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We invited our daughter, Yolanda to submit an article for us. When we discovered it to be the subject of something fun we weren’t surprised.
–Editors 2003

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Our eggplant parmesan was not coming. My sister Sophia and I had just finished an evening performance in a youth orchestra. My parents thought it went well and for all our months of hard work and practice were treating us to a meal at an Italian restaurant. While we were waiting—and to keep our minds off how hungry we were—Sophia and I reviewed the experiences of the day. I mentioned how funny it was when the young cellist sitting beside me in the orchestra had almost fallen backwards for the grand finale. Thankfully neither cello nor cellist had crashed and gotten anything broken!
     One of our stomach’s growled in anticipation as an approaching waiter carried a heavy tray of food toward us. It looked like it might be our eggplant. But he passed our table. Our heads turned as all eyes followed him. There was a momentary silence all but for a sigh. Then my mom piped up, “While we're waiting for our food, let's try something. Let’s each name a character from a story. We’ll see who can guess the title of the book where the character is found. You might not want to say the main character. That would be too easy."
     Taking turns these are some of the characters we came up with:

Mr. Pumblechook...................Great Expectations
Biddy......................................Great Expectations
Mr. Collins..............................Pride and Prejudice
Balin.......................................The Hobbit
Uria Heap...............................David Copperfield
Friday.....................................Robinson Crusoe
Ginger.....................................Black Beauty
Reepicheep.............................Voyage of the Dawn Treader
Mr. Rochester.........................Jane Eyre
Fritz........................................Swiss Family Robinson
Paspatoo.................................Around the World in Eighty Days

     This new literature game forced me think back on all the stories I had read throughout my years of homeschooling. Good books of various kinds and stories have been a part of my life for as long as I can remember. My parents have always had a “read-aloud” started and then there are those we read on our own. The only problem is that not only does my older sister, Sophia, read faster, she also has read almost all the books I've read and tons more so she can guess the titles more easily than I can. I didn’t lament on this long, however, because our dishes had finally arrived hot and tomato saucey.
home schooling     It was some months later on my brother Nigel's twelfth birthday, when we were all eating cake, that my mom brought up the literature game again. After playing a few rounds of the game we, and our company, started talking about some of the favorite books we had read. My friend, Garet, recommended a book that he said I would like. It was Black Arrow by Robert Lewis Stevenson. I borrowed it from the public library shortly afterwards. He was right. It is the kind of book that interests me. It was written with some “Olde” English vocabulary, with "Thee and Thou" and is filled with knights on horseback, bows and arrows, secret passages, and of course, a damsel in distress—and a strong brave young man who is the hero of the story. I will tell you the truth: I never finished it! I only had a bit left, but I had to return it to the library. I never got around to finishing it during the rigors of blueberry raking season in Maine. (Anyone who has raked blueberries knows how consuming this is.) Soon with September upon us I had to start homeschool—and my attention was redirected to our new schedule.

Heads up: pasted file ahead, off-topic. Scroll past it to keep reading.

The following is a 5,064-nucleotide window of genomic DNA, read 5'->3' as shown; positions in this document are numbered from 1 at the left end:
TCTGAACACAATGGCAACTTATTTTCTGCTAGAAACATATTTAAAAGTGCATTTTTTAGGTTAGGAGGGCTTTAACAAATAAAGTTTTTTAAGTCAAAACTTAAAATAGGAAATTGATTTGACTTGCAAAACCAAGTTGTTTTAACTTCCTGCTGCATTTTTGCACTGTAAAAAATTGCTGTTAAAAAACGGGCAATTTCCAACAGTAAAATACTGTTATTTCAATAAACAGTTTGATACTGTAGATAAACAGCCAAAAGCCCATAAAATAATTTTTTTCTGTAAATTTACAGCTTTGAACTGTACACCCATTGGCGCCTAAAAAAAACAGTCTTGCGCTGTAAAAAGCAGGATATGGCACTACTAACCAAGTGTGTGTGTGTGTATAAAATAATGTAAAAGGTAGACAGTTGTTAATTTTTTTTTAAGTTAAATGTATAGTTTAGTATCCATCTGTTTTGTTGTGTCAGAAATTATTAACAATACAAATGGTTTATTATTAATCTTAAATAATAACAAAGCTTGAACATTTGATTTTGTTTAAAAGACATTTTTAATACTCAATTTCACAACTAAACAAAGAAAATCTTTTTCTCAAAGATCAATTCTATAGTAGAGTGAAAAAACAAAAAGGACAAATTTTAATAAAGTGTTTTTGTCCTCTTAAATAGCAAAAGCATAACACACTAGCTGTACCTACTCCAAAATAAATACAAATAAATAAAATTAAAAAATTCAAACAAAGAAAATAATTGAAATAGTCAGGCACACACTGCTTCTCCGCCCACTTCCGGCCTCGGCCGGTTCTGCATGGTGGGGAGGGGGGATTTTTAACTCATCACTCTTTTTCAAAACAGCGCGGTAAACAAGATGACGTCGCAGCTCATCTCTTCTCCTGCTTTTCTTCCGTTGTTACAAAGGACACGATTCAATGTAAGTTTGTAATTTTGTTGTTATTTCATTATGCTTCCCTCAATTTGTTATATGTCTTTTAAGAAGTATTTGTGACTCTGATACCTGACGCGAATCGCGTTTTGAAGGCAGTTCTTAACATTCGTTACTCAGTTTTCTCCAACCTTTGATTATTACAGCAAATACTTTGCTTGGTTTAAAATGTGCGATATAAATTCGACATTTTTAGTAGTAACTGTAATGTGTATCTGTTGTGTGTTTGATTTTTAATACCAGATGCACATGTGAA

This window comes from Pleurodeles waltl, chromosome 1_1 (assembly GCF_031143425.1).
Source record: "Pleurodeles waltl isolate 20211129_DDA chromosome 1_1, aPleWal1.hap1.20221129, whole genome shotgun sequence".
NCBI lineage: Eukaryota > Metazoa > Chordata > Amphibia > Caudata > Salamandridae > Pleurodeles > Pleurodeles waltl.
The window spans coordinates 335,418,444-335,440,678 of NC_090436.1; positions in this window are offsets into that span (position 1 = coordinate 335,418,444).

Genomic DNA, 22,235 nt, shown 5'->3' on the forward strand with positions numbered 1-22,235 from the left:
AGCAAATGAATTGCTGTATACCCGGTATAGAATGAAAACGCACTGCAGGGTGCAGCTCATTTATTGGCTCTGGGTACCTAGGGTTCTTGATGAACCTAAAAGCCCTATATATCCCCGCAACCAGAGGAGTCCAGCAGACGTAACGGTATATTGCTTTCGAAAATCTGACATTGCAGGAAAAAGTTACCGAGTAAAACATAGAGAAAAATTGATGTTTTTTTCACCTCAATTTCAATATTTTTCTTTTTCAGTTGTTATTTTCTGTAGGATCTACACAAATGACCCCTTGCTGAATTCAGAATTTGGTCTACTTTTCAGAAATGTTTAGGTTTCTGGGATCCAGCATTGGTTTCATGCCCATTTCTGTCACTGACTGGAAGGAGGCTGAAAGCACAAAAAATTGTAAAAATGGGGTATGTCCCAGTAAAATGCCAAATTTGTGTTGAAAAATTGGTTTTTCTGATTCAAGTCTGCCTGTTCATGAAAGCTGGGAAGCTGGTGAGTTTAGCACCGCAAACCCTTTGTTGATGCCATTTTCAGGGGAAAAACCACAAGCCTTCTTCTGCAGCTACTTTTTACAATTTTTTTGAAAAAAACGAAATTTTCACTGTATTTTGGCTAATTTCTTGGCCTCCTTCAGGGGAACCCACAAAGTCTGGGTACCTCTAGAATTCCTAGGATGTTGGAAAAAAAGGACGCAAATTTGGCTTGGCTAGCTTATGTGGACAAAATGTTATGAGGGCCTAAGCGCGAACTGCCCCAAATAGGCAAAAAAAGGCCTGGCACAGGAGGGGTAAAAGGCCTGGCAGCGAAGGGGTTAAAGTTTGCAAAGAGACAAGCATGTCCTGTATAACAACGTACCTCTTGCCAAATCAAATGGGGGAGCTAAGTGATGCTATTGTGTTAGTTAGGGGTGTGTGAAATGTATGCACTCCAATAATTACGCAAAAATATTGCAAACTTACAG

I would like to finish reading Black Arrow. Then when we play our literary game again I'll have another book full of characters to choose from - especially as it is one book that Sophia hasn't read yet!

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(This paragraph was added a year later)

More Literary Games

homeschoolingLast night eleven of my homeschool friends came over for a summer evening barbecue. When it got dark and the bugs were bolder, we retreated into the house and crowed into the living room. My mom gathered a large basket full of books she had selected from our never-ending supply of them. We divided ourselves into two teams to play what we call, “First Lines.” My mom and dad took turns reading aloud the first few lines of a book. (The books were hidden from view.) If we had too puzzled an expression on our faces they would keep reading until they reached the end of a whole paragraph. Each team would listen to the first lines and anyone on the team who knew the book would say the title—earning the team a point. If no one on the team could guess correctly the title the other team would get a turn at guessing it. To recognize the title of a book by its first line will sometimes be surprisingly easy, other times not so easy.
     “Last Lines” is another literary game and so is, “Who Said This?” which is a clever way to recall characters. It will require a little more preparation to search ahead for quotations, but I’ve always had fun with this one. A few years ago my mom used “Who Said This?” at the end of a Shakespeare play we were studying. This guessing game will work well at the end of whatever play you may read aloud.
     These games can be made as easy or as challenging as you like for people whose literary knowledge varies from Goodnight Moon to the works of Plato.